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James Madison Signed Presidential Patent
for Pendulum Pumps
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President James Madison issued this patent to Atkinson Farra of Pennsylvania. This double-bored wooden pump was operated by a pendulum handle, which caused the “suckers in each cylinder to play alternately; by operation of which the water flows without intermission.” Farra adds, “If it be necessary (as it may be in ships) to increase the force this may be done by adding another handle to be worked on the opposite side; it is also suggested by the inventor that the rods may be worked by mechanisms similar to a Clock.”

JAMES MADISON. Document Signed as President, issued to Atkinson Farra, Patent for a double-bored pendulum pump. Washington, December 5, 1809. Co-signed by Robert Smith as Secretary of State. 1 p plus inventor’s 2 pp. description affixed by thin silk ribbon. 11½ x 14½ in.

Inventory #24025.03       Price: $2,500

James Madison (1751-1836) was the fourth President of the United States (1809-1817). Born in Port Conway, Virginia, Madison studied at Princeton University, entered politics in 1776, and played a major role in the Constitutional Convention of 1787. Madison was the principal architect of the U.S. Constitution and, along with Alexander Hamilton and John Jay, authored The Federalist, which helped to promote its ratification. He was later referred to as the “Father of the Constitution.” Madison helped found Thomas Jefferson’s Democratic-Republican Party in opposition to the financial proposals of Hamilton. He also served as Jefferson’s Secretary of State (1801-1809). Madison’s presidency (as well as his tenure as Secretary of State) witnessed the culmination of Anglo-American tensions that resulted in the War of 1812.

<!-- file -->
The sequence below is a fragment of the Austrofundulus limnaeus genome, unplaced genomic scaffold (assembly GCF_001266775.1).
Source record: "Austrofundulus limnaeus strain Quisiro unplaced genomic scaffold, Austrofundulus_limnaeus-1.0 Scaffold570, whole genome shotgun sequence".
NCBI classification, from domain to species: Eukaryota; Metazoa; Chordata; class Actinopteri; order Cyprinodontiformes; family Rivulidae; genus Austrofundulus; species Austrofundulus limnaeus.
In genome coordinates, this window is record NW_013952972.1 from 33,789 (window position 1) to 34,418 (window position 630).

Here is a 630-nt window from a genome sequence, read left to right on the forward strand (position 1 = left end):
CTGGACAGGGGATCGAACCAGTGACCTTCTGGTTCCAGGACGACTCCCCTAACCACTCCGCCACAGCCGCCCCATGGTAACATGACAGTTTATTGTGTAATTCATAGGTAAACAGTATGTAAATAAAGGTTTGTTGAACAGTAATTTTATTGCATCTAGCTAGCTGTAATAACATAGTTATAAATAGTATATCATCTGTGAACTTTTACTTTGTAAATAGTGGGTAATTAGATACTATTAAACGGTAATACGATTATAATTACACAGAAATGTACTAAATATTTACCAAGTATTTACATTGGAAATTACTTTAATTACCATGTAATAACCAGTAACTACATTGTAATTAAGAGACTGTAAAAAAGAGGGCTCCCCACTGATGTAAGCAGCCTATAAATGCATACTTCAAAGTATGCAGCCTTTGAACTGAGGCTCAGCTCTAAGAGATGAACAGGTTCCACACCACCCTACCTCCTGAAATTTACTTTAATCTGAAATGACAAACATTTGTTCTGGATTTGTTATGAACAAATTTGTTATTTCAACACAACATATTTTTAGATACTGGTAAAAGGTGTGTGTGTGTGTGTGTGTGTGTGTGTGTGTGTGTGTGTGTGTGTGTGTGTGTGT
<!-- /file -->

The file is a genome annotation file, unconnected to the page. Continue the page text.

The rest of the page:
Atkinson Farra (1761-1826) was a pumpmaker in Norristown, Pennsylvania, northwest of Philadelphia. He and his wife were Quakers and worshiped at the Friends Meeting at Plymouth Meeting.


Light cockling, minor loss of parchment to upper right corner well away from text, scattered soiling and light foxing, folds, small tape remnants to outer edges, original decorative embossed paper seal neatly affixed with original pale green ribbons. Strong Madison signature.

Historical Background- Presidential Signed Patents

At 3:00 on the morning of December 15, 1836, a Patent Office messenger sleeping in the building awoke to thick smoke emanating from the basement. He acted quickly, rousing his colleagues to make a desperate attempt to enter the portion of the building that housed the patent documents. Outside the patent room, they encountered blocked doors, heavy smoke, and unreachable windows. By the time the fire department arrived, it was too late; the Patent Office was doomed, and eventually burnt to the ground.

An estimated 7,000 models, 9,000 drawings and 230 books—as well as applications, correspondence, and patent copies—were destroyed by the blaze. Some of these documents were recovered with the help of inventors who still held the original patents, but an examination of the records recovered by the Patent Office revealed that their efforts to restore the archive were not very successful.  Many of the destroyed patents were issued between 1790 and 1822, and had expired at the time of the fire, which made the recovery process even more difficult (Early Un-numbered U.S. Patents, 1790-1836). Of the estimated 10,000 patents issued before 1836, only 2,800 were ever recovered (Dood, Kendall S., Patent Drawings:  Milestone Documents in the National Archives). Very few of the recovered patents are extant today. 

Patents were typically signed by both the President and Secretary of State, and, since four of the five presidents elected after Washington also served as Secretary of State, many of these early patent documents are actually endorsed by two presidents. Signed patents are much scarcer than presidential land grants, ships, and many other forms of presidential documents.

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